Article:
While in prison, unexpected "good" news came. The government needed volunteers for an icebreaker ship that was going to forge its way into some obscure sub-zero temperature territory in Siberia to build an army camp. The food was more plentiful (a full loaf of bread every day), the hours of work shorter, and as an additional incentive, each year would be counted as three years of my sentence. So I jumped at the opportunity and signed up.
The plans were bold, optimistic, and well thought out. We worked hard. But despite all this, the whole thing failed miserably. After five years, most of the crew had died from disease or cold, the project had to be abandoned, and the few that were left, returned home. Miraculously I was one of the lucky survivors, and to add to the good news, upon return from Siberia I was released.
I should have been grateful...but something was bothering me; I couldn't accept the fact that absolutely nothing had resulted from all my work. I really should have just forgotten the whole thing, but I couldn't take my mind off it. I kept thinking to myself, "There must be some reason why I spent five years of my life doing something that resulted in absolutely nothing." Eventually, I became obsessed with figuring out the reason but no one had an answer. In fact, most people didn't even understand what I was talking about.
Then late one Thursday night I was walking down a lonely street when I heard soulful singing. I followed the sounds and eventually entered a room where a group of ten or so Chasidim of various ages were sitting together, a bottle of vodka on the table, singing. After I entered, they raised their small glasses, said "L'chaim," took a sip, and one of them began telling a story:
"Once there was an old, wealthy Polish Baron who had an eccentric idea. He wanted a statue of himself made from a certain rare type of marble found only in the Far East that would be used as his gravestone after he died. He found a man whom he trusted, a Jewish dealer in precious stones, and gave him an unusually large sum of money to accomplish the task. He was to travel to India, buy a large block of this marble, and accompany it back to Poland where the Baron would commission a sculptor to do the job. This Jew, being a Chasid of the Holy Rebbe Yisroel of Ruzhin, traveled to his Rebbe to ask for his blessing for the undertaking. The Rebbe warmly blessed him and encouraged the journey.
"The Chasid sailed to India, certain of success. A month later he arrived, bought the stone, had it loaded on the ship and began his return voyage to Poland. One night, he awoke to an eerie silence and his room being on a dangerous slant. The ship was sinking! He went up onto the deck and realized that he was the only person still on board. He jumped overboard into the black, ominous sea. After a few minutes he saw a rowboat adrift and he pulled himself up into it. Somehow, he rowed to an island and was saved! What happened to the other passengers he would never know. He spent three years on that island until one day he saw a ship in the distance, and he was rescued.
"A month later the Chasid was back in Poland, but he was in for a strange surprise. He went to the Baron's castle but the Baron was missing, his Castle had been sold, and no one had any idea where he was. It was as though the entire previous three years had been a figment of his imagination!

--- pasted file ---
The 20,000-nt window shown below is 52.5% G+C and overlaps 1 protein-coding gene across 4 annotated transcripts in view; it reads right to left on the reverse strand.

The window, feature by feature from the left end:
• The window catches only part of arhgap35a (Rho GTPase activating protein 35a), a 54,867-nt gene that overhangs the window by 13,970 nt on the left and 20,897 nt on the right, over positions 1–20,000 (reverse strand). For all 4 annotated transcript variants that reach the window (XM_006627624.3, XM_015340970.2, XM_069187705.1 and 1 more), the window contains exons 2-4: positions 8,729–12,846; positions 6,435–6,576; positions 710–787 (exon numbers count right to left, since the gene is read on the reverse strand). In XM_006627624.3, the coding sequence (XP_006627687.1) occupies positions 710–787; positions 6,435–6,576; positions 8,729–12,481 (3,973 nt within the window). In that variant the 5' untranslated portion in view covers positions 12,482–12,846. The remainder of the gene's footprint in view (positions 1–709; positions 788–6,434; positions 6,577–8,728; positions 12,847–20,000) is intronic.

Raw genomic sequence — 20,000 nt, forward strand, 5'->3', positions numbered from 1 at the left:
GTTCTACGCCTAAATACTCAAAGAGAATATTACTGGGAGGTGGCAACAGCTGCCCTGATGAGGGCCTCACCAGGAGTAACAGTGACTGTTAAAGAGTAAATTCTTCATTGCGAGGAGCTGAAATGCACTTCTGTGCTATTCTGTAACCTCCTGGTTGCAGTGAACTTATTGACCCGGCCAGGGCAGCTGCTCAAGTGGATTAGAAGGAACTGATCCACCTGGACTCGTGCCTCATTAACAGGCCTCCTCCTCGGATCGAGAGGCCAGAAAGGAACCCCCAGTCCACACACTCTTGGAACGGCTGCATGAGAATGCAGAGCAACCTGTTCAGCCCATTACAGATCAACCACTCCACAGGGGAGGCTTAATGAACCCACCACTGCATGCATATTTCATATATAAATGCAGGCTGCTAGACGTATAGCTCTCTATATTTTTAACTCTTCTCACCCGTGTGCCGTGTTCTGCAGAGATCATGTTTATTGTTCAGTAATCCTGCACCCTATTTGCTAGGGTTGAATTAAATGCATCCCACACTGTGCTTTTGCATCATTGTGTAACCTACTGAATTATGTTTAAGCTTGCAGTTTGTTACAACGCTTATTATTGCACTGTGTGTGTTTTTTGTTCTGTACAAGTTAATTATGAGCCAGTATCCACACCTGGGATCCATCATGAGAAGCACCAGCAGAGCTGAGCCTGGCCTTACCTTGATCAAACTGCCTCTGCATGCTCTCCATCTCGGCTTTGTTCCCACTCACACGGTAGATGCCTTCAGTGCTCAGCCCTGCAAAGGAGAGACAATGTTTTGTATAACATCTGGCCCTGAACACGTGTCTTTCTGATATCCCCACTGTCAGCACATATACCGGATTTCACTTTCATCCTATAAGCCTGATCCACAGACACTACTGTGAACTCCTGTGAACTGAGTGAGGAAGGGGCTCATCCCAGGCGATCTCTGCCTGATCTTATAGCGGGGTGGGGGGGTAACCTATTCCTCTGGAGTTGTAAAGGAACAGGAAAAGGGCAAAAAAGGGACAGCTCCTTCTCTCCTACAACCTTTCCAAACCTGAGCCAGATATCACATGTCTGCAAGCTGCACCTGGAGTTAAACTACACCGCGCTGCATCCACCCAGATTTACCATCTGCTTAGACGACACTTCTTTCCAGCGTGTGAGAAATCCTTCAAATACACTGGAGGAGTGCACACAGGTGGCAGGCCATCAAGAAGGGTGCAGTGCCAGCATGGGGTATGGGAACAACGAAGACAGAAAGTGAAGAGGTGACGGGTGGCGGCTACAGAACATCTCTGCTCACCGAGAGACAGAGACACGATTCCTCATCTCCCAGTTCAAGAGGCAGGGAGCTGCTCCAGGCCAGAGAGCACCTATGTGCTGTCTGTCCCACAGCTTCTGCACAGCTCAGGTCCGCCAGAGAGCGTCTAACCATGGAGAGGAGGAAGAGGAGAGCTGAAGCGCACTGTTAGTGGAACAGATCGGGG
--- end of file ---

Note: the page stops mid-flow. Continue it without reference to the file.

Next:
"The Chasid went back to the Ruzhiner Rebbe who explained to him that there were sparks of holiness on that island that were entrapped. Over the three years that he had been there, praying, reviewing Torah that he knew by heart, reciting blessings on food that he ate, observing Shabbat, he had been able to free and elevate those G-dly sparks."
Though raised in a religious home, I had never heard such concepts before. But I felt that this was the key to understanding my five years in Siberia. I asked the Chasidim for an explanation.
They invited me to sit down and took out a thick book called Likutei Torah filled with Chasidic discourages from Rabbi Shneur Zalman of Liadi. In it I learned that the reason the Jews had to suffer 210 years in Egypt and make 42 journeys in the desert was to raise the sparks of G-dliness hidden there. This process is called "birrur" (refinment).
Everything in the world - the money we earn, the clothes we wear, even the food we eat and the very air we breathe - seem to exist for themselves. But when they are used for a G-dly purpose their "sparks" are "refined," the truth is revealed. They are really a facet of the Oneness of G-d, an infinitely meaningful part of an infinitely "Big" picture. That is why there are different types of Jews spread over the world during this long exile.
This was the explanation I was looking for! I had been in Siberia elevating "sparks." Then and there I decided to remain with the Chasidim and learn more.
Reprinted from ohrtmimim.org
Exploring the Laws, Customs & Meanings of a Boy's First Haircut
Upsherin makes clear the custom of cutting a Jewish boy's hair for the first time at the age of three years. The book contains a complete guide to the ceremony, as well as providing Kabalastic explanations of the nature of hair and the meaning of covering the hair. The author, Rabbi DovBer Pinson, is the director of the IYYUN Center for Jewish Enrichment in Brownstone Brooklyn.
13th of Cheshvan, 5734 
Greeting and Blessing:
With further reference to our correspondence, I wish to emphasize here another point about the urgency and speed that should propel every activity for the strengthening of Yiddishkeit [Judaism] in general, and Torah Chinuch [education] in particular.
In normal times, steady, albeit slow, progress might be satisfactory, and sometimes steady progress and speed may not even be compatible. However, we live in "abnormal" times, when things move with whirlwind speed, and we must not lag behind the times in our method of tackling problems in the vital area of Torah and Chinuch. Indeed, in light of the Baal Shem Tov's teaching that a person must learn from everything around him how better to fulfill his purpose in life, especially in fundamental matters, the present jet age and supersonic speed should inspire the idea of time-saving in the spiritual realm. A distance that not so very long ago took days and weeks to cover, can now be spanned in a matter of hours, and a message that took as long to communicate can now be transmitted instantly.